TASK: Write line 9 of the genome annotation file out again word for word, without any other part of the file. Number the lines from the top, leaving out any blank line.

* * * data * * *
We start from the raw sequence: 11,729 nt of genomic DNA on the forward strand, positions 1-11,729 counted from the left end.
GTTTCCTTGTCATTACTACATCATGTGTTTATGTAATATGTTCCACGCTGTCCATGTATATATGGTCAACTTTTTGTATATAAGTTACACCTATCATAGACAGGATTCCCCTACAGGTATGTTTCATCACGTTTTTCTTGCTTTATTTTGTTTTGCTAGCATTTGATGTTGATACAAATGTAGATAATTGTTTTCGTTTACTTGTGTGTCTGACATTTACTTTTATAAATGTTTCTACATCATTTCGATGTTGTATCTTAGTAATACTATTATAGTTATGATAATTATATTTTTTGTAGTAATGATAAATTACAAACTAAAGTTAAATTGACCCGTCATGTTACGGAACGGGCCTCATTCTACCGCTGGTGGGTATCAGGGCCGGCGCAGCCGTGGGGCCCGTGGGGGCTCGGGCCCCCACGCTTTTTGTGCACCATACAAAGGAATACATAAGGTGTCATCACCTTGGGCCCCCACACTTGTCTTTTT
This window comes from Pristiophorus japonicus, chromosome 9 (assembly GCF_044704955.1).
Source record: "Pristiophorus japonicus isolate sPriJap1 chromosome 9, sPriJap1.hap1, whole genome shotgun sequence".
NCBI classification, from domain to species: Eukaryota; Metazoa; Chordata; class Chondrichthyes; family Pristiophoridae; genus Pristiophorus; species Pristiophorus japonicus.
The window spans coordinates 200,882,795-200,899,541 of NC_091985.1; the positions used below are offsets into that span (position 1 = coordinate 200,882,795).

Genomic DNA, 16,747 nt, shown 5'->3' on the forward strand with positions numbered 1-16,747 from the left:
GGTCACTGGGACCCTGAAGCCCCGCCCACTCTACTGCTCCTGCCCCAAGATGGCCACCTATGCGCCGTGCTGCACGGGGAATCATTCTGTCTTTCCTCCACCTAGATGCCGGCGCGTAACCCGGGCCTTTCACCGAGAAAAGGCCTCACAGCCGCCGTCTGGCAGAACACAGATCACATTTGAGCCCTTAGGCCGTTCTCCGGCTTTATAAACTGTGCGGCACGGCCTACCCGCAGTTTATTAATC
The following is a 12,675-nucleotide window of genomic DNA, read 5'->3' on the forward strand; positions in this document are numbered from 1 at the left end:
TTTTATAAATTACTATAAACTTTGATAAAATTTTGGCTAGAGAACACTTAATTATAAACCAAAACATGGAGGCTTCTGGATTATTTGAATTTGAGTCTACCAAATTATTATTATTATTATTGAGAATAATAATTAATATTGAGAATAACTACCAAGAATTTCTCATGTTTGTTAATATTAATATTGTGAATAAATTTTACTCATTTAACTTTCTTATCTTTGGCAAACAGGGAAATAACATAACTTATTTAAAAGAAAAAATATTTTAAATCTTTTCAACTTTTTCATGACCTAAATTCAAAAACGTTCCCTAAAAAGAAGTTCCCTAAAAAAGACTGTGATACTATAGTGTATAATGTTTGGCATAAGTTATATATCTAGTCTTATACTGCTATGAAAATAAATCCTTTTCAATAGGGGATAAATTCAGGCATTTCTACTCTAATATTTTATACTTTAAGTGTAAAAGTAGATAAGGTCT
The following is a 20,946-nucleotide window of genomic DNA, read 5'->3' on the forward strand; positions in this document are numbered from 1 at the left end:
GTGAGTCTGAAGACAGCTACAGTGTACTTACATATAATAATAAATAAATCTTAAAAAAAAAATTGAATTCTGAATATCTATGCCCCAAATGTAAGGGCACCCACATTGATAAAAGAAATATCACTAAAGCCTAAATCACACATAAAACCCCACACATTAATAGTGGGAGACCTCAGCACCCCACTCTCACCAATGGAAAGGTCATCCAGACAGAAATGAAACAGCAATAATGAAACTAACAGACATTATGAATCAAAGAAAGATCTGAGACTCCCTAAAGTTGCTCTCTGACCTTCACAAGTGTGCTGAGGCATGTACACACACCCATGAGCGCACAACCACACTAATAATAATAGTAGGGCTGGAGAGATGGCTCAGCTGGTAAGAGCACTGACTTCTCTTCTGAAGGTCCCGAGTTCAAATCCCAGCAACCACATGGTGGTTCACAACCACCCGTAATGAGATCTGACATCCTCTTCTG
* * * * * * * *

The following is a 12,675-nucleotide window of genomic DNA, read 5'->3' on the forward strand; positions in this document are numbered from 1 at the left end: